I have really struggled with these figures because I am so used to painting a march-attack pose rather than this advancing one and, furthermore, Front Rank always invite a lot of painting work to get a decent result partly because the range is so old and partly because of the sculptor's style of work.
Raised in 1756 (and disbanded in 1760) the Corps was the brainchild of Shuvalov and in his mind it was to be a defensive min-army of 30,000 (with extra reinforced artillery). It was planned that he would command it in the field in person but when that time came he told the Empress that he was not well enough to do the job and he handed his pet project over to another general. It never consisted of much more than 12,000 men and was largely destroyed at Kunnersdorf. Lastly it is worth noting that the rankers were not conscripted serfs, as in the rest of the army, but recruited from the urban proletariat. It's valiant defence at Kunnersdorf, and in particular the Muhlberg, is well documented.
Friday, 9 February 2018
Sunday, 4 February 2018
Saturday, 27 January 2018
Friday, 12 January 2018
This is the best 28mm Napoleonic figures I have ever seen.
I have been war-gaming for almost 45 years and have purchased Napoleonic figures to paint and game with over that period – from the early 25mm Minifigs to the Perrys brothers and Victrix, not to mention another dozen or so companies. But the best figures I have ever seen have just landed on my desk. They are from a new Russian company called Avanpost. If you go back to a post a made here on August 7th 2017 you will see that I spotted a mounted figure on Facebook and wanted to find out who had made it. A kind reader pointed me in the right direction and I made a small order which has now arrived.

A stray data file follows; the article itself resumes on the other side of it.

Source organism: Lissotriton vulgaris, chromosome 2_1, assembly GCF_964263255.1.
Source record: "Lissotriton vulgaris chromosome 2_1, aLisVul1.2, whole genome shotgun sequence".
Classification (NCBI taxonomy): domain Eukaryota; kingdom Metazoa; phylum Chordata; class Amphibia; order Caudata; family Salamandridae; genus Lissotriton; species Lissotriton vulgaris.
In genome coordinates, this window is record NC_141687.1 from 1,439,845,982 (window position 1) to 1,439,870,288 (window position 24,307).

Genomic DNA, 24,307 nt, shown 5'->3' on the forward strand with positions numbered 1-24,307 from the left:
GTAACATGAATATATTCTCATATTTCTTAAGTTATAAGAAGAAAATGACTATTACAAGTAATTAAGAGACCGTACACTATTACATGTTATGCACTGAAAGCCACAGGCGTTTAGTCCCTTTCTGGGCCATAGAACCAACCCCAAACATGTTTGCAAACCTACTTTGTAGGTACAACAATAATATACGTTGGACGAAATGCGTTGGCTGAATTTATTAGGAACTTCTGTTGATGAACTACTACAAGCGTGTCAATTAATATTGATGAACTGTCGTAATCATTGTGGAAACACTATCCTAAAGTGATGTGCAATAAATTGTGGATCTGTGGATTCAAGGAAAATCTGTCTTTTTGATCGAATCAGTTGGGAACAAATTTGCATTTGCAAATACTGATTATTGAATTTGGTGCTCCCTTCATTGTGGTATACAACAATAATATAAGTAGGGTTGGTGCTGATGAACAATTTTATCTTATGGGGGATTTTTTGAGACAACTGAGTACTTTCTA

First, I bought resin figures to see how sturdy they might be and whether resin could carry fine detail. Because resin is light it make post quite cheap but the owner of the company, Oleg Derbasov (who writes good English) says that all resin models will also be available in metal for those that prefer metals. As to resin holding detail, the detailing is quite fantastic. A single foot figure came with a sprue of extra parts that will need glueing – backpack, two arms (one with musket). The mounted French officer sits on a beautiful horse (surely the best I have ever seen) and with two separate arms it means that the arm holding the reins actually holds the reins. These are miles better than any plastic figures I have seen and indeed, in my opinion, are even better than the fantastic Perry sculpts.
You may think this has me quite excited and you might be right. Oleg has currently French infantry in shakos and bicornes of the pre-Bardin uniform as well as Russians. The French are all in pristine full dress which is what I like too.
You can contact Oleg at firstname.lastname@example.org
The figures are also well priced – the resin foot are 1.70 euros each. Ask him for a full listing as he also does figures for the mid 17th century.
I wish him well for this business. War-gaming truly is in a golden period.